Personal Injury Claims and The "Admission" Exception to the Hearsay Rule
Hearsay is an out of Court statement introduced at trial for the truth of its contents. Generally hearsay evidence is not admissible in Court but there are several exceptions to this.
One well established exception to the hearsay rule is the rule of “admissions against interest“. If a party to a lawsuit says something that hurts their interests that statement can generally be admitted in Court for its truth. Reasons for judgement were released today discussing this important principle in a personal injury lawsuit.
In today’s case (Jones v. Ma) the Plaintiff was injured in a BC motor vehicle collision. After the crash the Plaintiff approached the Defendant and the Defendant admitted fault. The Plaintiff then asked the Defendant’s permission to record their discussion using her cell-phone. The Defendant consented and repeated this admission of fault.
In the formal lawsuit the Defendant denied being at fault for the crash and instead sought to blame the Plaintiff. At trial the Plaintiff introduced the the cell phone recording into evidence. The Defendant objected arguing that this was inadmissible hearsay. Mr. Justice Ehrcke disagreed and admitted the evidence finding that if fit the “admissions” exception to the hearsay rule. In reaching this decision the Court provided the following useful summary and application of the law:
…the admissibility of an out of court admission by a party to a lawsuit….was specifically addressed by the Ontario Court of Appeal in R. v. Foreman (2002), 62 O.R. (3d) 204 (C.A.). In that case Doherty J.A., delivering the judgment of the Court, said at pages 215 to 216:
Admissions, which in the broad sense refer to any statement made by a litigant and tendered as evidence at trial by the opposing party, are admitted without any necessity/reliability analysis. As Sopinka J. explained in R. v. Evans  3 S.C.R. 653, at page 664:
The rationale for admitting admissions has a different basis than other exceptions to the hearsay rule. Indeed, it is open to dispute whether the evidence is hearsay at all.The practical effect of this doctrinal distinction is that in lieu of seeking independent circumstantial guarantees of trustworthiness, it is sufficient that the evidence is tendered against a party. Its admissibility rests on the theory of the adversary system that what a party has previously stated can be admitted against the party in whose mouth it does not lie to complain of the unreliability of his or her own statements. As stated by Morgan, “[a] party can hardly object that he had no opportunity to cross-examine himself or that he is unworthy of credence save when speaking under sanction of oath” (Morgan, “Basic Problems of Evidence” (1963), pp. 265-6, quoted in McCormick on Evidence, ibid., p. 140). The rule is the same for both criminal and civil cases subject to the special rules governing confessions which apply in criminal cases. [Emphasis in original].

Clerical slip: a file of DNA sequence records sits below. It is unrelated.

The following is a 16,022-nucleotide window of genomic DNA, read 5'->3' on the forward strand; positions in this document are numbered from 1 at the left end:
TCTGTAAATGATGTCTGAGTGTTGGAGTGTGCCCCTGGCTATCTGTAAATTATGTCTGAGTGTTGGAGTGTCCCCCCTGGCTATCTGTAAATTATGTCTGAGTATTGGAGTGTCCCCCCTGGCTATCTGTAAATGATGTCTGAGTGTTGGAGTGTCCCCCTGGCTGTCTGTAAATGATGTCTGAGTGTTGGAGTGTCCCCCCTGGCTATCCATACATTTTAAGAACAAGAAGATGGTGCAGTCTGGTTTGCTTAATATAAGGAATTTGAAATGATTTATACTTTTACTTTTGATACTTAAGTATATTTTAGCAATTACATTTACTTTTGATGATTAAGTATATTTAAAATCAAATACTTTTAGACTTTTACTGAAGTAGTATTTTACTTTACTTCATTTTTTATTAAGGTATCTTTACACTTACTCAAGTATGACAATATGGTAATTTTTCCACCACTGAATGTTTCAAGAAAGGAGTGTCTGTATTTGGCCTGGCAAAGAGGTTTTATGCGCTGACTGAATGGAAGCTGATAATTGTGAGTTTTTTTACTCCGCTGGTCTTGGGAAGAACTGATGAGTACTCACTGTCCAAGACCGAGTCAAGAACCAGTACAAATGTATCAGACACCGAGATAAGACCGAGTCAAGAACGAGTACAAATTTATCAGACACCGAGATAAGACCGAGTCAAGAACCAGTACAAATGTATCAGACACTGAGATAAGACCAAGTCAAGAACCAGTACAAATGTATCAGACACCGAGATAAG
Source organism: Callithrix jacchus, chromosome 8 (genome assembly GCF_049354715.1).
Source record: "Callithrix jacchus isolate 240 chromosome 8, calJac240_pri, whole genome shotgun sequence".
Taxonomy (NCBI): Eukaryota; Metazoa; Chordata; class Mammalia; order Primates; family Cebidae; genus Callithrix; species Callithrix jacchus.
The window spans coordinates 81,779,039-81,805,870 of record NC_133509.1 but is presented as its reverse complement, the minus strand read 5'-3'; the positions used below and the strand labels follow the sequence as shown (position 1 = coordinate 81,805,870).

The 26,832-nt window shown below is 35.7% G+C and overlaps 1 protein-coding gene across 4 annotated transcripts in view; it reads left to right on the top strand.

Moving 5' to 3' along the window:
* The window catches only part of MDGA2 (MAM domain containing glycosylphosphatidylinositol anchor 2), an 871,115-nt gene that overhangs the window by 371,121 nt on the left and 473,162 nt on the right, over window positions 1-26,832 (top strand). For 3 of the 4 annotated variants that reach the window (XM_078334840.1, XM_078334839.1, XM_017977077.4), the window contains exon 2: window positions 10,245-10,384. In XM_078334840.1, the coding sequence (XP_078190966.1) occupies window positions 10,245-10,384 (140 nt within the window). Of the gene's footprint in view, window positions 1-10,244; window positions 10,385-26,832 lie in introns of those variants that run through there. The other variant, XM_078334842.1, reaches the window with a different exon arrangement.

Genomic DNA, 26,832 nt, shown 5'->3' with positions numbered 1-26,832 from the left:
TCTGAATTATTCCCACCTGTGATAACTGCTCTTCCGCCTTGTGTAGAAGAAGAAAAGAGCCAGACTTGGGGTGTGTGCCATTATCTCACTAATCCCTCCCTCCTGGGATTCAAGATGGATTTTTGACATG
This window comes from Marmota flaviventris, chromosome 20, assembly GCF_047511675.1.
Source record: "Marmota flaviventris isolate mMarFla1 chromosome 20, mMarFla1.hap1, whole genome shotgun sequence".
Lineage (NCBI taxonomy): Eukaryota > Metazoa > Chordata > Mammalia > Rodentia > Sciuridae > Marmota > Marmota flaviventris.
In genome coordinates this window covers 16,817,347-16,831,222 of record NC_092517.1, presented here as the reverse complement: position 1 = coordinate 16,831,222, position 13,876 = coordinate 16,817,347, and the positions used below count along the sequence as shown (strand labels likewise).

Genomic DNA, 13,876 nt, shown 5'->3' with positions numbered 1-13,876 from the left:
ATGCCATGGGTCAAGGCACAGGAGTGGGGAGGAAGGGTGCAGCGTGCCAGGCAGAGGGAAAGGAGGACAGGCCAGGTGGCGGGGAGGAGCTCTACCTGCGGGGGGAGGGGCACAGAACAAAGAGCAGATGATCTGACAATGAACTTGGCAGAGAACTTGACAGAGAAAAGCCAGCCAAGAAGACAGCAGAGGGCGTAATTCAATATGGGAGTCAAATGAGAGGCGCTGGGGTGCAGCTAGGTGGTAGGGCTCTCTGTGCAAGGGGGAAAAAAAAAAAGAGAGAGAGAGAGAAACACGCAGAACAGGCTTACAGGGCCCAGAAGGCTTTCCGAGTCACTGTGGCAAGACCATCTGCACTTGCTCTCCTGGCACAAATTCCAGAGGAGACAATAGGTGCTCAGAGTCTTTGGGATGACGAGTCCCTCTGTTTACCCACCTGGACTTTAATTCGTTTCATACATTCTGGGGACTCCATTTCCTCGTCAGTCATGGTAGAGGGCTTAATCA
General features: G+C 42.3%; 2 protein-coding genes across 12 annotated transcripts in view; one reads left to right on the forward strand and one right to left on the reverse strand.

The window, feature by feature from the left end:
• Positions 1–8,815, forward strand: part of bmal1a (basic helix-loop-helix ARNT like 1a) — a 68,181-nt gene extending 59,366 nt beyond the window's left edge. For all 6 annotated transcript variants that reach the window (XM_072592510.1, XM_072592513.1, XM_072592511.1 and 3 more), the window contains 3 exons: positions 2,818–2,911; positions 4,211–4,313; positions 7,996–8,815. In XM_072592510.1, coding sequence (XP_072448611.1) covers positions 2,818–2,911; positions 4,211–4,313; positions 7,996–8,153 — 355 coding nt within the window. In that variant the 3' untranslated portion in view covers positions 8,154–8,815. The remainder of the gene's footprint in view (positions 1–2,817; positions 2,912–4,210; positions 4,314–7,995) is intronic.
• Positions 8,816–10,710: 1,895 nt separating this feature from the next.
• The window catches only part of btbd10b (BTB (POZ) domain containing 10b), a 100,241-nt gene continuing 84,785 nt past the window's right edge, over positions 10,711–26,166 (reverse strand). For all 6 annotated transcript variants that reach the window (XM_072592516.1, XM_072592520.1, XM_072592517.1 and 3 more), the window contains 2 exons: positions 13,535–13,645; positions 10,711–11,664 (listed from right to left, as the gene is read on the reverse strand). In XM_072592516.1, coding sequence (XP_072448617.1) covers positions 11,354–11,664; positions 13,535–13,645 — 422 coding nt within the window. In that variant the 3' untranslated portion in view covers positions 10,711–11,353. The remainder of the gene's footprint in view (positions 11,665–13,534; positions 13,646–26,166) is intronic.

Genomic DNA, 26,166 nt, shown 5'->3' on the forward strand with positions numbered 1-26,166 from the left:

I agree with that statement of the law. It was adopted by our Court of Appeal in R. v. Terrico, 2005 BCCA 361. Admissions made by one party to litigation are generally admissible if tendered by the opposing party, without resort to any necessity/reliability analysis.
 The evidence tendered by the plaintiff in this case of her conversation with the defendant Ma at the scene of the accident is admissible in evidence.
 The cell phone recording which was marked as Exhibit A on the voir dire and the transcript of the recording which was marked as Exhibit B may now both be marked as exhibits on the trial proper.
 The fact that the defendant did not understand at the time of the conversation that what she said might be used in litigation is not a basis for excluding the evidence. This is a civil case. Unlike a criminal case, there is no issue here about voluntariness of a statement to a person in authority and no issue about compliance with the requirements of theCanadian Charter of Rights and Freedoms. Counsel for the defendant agrees that the plaintiff was not a person in authority and that she was not a state agent, as those terms are used in the context of confessions in criminal cases.
 The defendant’s concern that only part of the conversation was recorded, that the defendant had hurt her head, that the defendant did not know the use to which the recording would be put, and that the statement might therefore not be reliable, are matters that can be explored in cross-examination and may go to the weight to be attached to this evidence. They do not form a basis for the exclusion of the evidence.